• Dyskinetic, which could cause uncontrolled movements and interfere with movement of arms, hands, legs, and feet
  • Mixed, which produces mixed symptoms 

There are no set standards of care for cerebral palsy. Treatment procedures are decided on a case-by-case basis. More than one medical specialist likely would provide care. 

Ongoing physical therapy could help your child to gain better control of the effects of cerebral palsy. Speech and language therapy could help with personal communications. In addition, occupational and recreational therapies could help your child to improve motor skills and become more mobile. 

Signs of Cerebral Palsy

Cerebral palsy is difficult to initially spot and diagnose in newborns. Most cases are not confirmed until several months to about a year or longer after birth. If the symptoms and common signs of cerebral palsy are mild, it could take a couple of years to diagnose cerebral palsy. 

The Mayo Clinic says common signs of cerebral palsy include stiff muscle movement combined with exaggerated reflexes that medical doctors refer to as spasticity. Spasticity is the most common type of movement disorder that accompanies cerebral palsy. 

If your child has stiff muscles but normal reflexes, that could be a condition called rigidity. Difficulty maintaining balance and poor muscle coordination also are common signs of cerebral palsy. If your child has tremors or makes involuntary jerking movements, that also could be a sign of cerebral palsy.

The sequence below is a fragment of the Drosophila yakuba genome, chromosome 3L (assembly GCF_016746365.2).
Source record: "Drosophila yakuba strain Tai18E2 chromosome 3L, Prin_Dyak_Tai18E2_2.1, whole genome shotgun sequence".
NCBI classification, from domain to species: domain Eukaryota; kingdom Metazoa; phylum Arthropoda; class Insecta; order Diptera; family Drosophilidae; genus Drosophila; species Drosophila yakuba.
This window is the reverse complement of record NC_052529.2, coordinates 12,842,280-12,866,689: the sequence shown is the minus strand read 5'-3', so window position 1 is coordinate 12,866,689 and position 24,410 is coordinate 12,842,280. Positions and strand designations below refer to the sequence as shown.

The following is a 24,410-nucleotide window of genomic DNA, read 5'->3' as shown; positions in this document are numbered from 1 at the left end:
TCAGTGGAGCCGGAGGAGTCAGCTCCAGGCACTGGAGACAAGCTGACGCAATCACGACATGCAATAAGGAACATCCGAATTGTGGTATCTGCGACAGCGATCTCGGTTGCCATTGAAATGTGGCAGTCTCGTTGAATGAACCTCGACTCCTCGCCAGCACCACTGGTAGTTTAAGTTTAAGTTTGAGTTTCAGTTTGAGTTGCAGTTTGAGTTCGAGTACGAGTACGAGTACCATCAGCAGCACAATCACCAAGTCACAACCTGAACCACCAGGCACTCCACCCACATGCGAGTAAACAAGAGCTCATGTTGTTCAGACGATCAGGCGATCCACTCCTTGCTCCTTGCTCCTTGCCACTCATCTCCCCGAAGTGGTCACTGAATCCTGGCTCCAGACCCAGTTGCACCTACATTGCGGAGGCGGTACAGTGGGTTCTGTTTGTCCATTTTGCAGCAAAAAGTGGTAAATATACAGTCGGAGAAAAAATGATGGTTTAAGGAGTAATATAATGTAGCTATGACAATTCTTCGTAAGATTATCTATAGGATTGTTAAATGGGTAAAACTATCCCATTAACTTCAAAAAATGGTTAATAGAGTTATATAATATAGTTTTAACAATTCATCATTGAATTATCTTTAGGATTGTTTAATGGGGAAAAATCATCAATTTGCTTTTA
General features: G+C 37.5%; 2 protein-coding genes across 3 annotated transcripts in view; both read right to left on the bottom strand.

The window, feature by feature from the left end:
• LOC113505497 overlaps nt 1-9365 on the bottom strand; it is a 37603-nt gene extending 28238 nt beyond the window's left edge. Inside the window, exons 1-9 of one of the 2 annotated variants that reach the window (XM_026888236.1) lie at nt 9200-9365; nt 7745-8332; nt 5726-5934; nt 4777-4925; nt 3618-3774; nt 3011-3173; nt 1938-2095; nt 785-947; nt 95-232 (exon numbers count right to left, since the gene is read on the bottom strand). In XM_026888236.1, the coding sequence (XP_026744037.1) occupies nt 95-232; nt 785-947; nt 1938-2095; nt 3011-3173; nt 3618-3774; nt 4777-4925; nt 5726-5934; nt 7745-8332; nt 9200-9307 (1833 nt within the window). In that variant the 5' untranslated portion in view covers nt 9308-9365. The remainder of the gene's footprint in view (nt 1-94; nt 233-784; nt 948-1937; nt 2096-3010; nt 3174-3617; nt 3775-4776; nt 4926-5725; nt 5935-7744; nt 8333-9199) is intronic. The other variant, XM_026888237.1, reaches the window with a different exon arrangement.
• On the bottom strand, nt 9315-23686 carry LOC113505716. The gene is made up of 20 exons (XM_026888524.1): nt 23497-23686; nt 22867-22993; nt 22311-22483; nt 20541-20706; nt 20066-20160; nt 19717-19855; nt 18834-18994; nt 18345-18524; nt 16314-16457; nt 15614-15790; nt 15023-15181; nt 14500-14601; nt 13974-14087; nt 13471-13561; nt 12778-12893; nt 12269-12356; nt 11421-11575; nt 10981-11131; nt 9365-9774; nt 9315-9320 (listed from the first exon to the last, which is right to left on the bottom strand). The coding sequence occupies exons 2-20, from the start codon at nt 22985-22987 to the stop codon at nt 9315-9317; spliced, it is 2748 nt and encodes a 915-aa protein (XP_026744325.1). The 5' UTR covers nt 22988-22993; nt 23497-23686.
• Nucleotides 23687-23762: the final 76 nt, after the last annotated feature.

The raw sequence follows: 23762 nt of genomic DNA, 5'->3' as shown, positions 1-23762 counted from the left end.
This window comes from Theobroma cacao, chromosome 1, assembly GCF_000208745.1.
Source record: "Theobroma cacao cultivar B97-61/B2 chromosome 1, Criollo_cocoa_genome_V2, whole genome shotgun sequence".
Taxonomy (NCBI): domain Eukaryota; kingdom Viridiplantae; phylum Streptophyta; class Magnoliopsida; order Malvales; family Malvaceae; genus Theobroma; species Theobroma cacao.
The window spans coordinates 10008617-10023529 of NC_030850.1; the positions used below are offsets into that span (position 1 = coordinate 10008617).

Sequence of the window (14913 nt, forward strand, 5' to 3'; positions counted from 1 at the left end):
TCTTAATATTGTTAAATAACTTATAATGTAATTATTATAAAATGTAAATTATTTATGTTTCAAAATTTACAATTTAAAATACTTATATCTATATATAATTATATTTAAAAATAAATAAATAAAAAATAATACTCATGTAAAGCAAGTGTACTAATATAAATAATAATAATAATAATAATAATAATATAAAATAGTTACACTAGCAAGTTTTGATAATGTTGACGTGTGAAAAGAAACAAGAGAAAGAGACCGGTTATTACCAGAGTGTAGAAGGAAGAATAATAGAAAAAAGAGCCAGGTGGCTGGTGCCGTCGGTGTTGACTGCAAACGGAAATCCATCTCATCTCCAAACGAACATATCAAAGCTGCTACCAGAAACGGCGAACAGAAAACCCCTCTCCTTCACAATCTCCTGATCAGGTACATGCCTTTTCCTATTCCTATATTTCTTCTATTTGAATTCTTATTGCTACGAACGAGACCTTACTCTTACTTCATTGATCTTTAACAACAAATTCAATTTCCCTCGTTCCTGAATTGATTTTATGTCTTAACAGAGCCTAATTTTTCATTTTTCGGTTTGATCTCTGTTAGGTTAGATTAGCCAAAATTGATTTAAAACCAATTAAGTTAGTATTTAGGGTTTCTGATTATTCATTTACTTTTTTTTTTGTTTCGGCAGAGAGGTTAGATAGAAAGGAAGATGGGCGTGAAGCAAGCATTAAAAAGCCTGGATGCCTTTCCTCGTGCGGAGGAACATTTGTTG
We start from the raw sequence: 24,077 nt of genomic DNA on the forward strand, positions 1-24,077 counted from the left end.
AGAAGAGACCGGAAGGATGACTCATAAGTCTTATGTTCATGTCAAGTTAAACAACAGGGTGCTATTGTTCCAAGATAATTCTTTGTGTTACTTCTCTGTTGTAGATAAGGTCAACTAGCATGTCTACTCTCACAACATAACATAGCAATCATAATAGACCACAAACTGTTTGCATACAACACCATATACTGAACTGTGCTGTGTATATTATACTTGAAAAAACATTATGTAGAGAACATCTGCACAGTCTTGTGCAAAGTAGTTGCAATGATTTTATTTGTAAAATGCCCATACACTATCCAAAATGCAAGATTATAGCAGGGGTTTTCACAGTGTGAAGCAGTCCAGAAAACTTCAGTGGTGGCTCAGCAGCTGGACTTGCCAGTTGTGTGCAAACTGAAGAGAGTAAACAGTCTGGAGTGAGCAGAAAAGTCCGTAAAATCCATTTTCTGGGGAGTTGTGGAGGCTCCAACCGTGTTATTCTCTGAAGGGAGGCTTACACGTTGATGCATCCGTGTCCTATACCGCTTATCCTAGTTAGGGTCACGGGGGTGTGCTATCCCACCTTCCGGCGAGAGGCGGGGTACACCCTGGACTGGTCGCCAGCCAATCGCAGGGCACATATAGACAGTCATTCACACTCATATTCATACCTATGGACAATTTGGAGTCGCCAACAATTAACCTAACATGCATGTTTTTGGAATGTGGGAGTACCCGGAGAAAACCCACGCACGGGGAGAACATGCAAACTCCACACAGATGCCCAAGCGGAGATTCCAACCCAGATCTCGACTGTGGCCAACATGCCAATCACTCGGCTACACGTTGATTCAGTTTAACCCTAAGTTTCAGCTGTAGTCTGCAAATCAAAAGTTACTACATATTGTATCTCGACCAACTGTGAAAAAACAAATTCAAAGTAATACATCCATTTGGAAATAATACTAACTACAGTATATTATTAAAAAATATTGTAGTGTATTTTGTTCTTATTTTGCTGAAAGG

If your child shows any such signs, you should notify the doctor. A pediatrician or another specialist could conduct a variety of painless tests to diagnose your child’s condition. 

Diagnosing Cerebral Palsy

A variety of medical diagnostic tools could help doctors to determine if your child is afflicted with cerebral palsy. The diagnostic tools could help doctors to determine the condition of your child’s brain and whether cerebral palsy is likely. 

Brain scans using MRI and cranial ultrasound could help to identify lesions or brain abnormalities that might indicate cerebral palsy. An electroencephalogram (EEG) test could record the brain’s electrical activities. The EEG could help to tell whether the brain wave pattern is normal.

Blood, urine, and skin tests might help to identify any metabolic or genetic issues that might support the development of cerebral palsy. Testing your child’s vision, hearing, speech, movement, and other medical conditions could help to identify the existence of cerebral palsy. 

Once cerebral palsy is diagnosed, doctors could determine its extent and type. That will help them to select the wide variety of treatments that are available to help your child.

High Cost of Cerebral Palsy

Raising a newborn is very costly. If your newborn is afflicted with cerebral palsy, the CDC says the medical cost is about 10 times higher than what you normally would spend to raise a healthy newborn. 

Cerebral palsy is a permanent condition with no known cure. Because it affects newborns and very young children, the lifetime costs to treat individuals afflicted with cerebral palsy are very high.